Newgate Prison stood at the corner of Newgate Street in the City Of London and housed prisoners for over 700 years until it was closed for good in 1902 and later demolished in 1904. It was originally opened in 1188 under the reign of Henry II in order to incarcerate individuals accused of crime whilst awaiting their verdict and potential sentence. The prison held both female and male prisoners and was also used by the Crown to hold those accused of treason and heresy. The prison was destroyed in the Great Fire of London and was rebuilt several years later to a design by Sir Christopher Wren.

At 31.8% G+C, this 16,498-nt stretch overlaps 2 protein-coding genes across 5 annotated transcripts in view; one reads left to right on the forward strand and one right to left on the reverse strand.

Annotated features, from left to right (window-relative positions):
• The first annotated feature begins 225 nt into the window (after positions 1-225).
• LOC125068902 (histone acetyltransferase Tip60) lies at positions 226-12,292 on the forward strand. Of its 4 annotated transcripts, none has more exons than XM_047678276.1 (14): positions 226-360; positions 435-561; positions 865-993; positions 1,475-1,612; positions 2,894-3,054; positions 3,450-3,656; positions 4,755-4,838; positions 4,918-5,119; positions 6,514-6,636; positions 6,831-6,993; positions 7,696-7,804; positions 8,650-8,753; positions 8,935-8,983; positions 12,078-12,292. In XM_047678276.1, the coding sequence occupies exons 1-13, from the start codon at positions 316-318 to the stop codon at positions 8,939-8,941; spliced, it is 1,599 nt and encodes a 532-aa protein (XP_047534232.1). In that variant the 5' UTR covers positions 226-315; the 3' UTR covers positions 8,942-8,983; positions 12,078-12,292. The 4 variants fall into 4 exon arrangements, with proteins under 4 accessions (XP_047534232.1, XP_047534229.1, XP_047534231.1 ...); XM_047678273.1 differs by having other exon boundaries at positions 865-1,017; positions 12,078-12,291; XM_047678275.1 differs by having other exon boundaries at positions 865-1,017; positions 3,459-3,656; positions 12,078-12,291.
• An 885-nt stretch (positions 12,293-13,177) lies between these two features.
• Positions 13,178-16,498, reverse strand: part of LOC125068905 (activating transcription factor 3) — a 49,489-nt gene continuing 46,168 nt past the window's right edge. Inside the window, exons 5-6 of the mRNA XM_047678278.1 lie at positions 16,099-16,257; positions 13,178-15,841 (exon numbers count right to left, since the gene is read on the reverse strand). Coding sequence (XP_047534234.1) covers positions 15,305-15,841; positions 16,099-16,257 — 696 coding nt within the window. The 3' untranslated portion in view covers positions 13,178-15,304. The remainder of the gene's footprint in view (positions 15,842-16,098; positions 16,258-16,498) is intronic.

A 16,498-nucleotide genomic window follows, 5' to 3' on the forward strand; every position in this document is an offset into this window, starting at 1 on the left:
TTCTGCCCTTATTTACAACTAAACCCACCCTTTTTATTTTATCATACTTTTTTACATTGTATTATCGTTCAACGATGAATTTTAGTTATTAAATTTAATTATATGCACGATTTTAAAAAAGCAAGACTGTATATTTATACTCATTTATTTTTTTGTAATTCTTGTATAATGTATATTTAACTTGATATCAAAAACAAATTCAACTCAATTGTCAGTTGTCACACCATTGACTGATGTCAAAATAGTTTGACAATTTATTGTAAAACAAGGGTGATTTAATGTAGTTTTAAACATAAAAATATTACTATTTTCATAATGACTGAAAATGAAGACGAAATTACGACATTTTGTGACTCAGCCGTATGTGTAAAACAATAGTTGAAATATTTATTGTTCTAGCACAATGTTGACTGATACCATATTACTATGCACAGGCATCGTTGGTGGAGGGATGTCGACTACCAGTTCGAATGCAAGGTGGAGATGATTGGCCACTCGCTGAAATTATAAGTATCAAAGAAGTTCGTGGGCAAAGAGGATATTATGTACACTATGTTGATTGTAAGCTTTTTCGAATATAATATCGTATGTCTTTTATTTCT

This collection contains a calendar of prisoners for the years 1785 to 1853. These calendars consist of lists, for the most part printed, of prisoners tried at Assizes and Quarter Sessions.
The following information can be found in the records where available:
- Birth date
- Date of trial
- Place of arrest